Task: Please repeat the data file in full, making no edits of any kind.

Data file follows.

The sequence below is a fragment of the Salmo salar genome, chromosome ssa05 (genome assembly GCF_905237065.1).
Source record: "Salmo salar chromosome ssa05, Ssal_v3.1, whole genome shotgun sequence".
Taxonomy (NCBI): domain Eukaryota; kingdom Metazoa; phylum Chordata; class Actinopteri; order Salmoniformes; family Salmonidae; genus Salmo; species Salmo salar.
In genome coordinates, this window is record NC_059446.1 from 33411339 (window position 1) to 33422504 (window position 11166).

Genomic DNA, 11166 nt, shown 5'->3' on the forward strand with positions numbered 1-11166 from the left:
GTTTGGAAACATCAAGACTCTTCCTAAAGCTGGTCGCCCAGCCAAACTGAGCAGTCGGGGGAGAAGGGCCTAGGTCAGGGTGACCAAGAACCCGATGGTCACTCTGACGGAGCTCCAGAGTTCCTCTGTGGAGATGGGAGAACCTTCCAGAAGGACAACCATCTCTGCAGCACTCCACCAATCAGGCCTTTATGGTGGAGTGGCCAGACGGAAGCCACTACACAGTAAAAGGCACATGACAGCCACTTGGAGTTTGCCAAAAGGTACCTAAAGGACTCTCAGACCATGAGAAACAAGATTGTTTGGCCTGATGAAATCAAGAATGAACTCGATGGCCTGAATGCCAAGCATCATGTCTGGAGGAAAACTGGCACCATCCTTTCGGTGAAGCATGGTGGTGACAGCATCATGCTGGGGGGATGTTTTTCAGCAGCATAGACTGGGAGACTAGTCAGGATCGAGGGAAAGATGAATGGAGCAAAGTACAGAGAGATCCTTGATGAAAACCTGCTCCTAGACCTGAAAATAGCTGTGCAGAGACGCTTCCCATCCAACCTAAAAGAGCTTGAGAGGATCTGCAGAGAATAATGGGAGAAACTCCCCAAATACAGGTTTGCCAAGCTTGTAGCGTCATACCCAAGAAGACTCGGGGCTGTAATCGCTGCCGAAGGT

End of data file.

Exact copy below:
The sequence below is a fragment of the Salmo salar genome, chromosome ssa05 (genome assembly GCF_905237065.1).
Source record: "Salmo salar chromosome ssa05, Ssal_v3.1, whole genome shotgun sequence".
Taxonomy (NCBI): domain Eukaryota; kingdom Metazoa; phylum Chordata; class Actinopteri; order Salmoniformes; family Salmonidae; genus Salmo; species Salmo salar.
In genome coordinates, this window is record NC_059446.1 from 33411339 (window position 1) to 33422504 (window position 11166).

Genomic DNA, 11166 nt, shown 5'->3' on the forward strand with positions numbered 1-11166 from the left:
GTTTGGAAACATCAAGACTCTTCCTAAAGCTGGTCGCCCAGCCAAACTGAGCAGTCGGGGGAGAAGGGCCTAGGTCAGGGTGACCAAGAACCCGATGGTCACTCTGACGGAGCTCCAGAGTTCCTCTGTGGAGATGGGAGAACCTTCCAGAAGGACAACCATCTCTGCAGCACTCCACCAATCAGGCCTTTATGGTGGAGTGGCCAGACGGAAGCCACTACACAGTAAAAGGCACATGACAGCCACTTGGAGTTTGCCAAAAGGTACCTAAAGGACTCTCAGACCATGAGAAACAAGATTGTTTGGCCTGATGAAATCAAGAATGAACTCGATGGCCTGAATGCCAAGCATCATGTCTGGAGGAAAACTGGCACCATCCTTTCGGTGAAGCATGGTGGTGACAGCATCATGCTGGGGGGATGTTTTTCAGCAGCATAGACTGGGAGACTAGTCAGGATCGAGGGAAAGATGAATGGAGCAAAGTACAGAGAGATCCTTGATGAAAACCTGCTCCTAGACCTGAAAATAGCTGTGCAGAGACGCTTCCCATCCAACCTAAAAGAGCTTGAGAGGATCTGCAGAGAATAATGGGAGAAACTCCCCAAATACAGGTTTGCCAAGCTTGTAGCGTCATACCCAAGAAGACTCGGGGCTGTAATCGCTGCCGAAGGT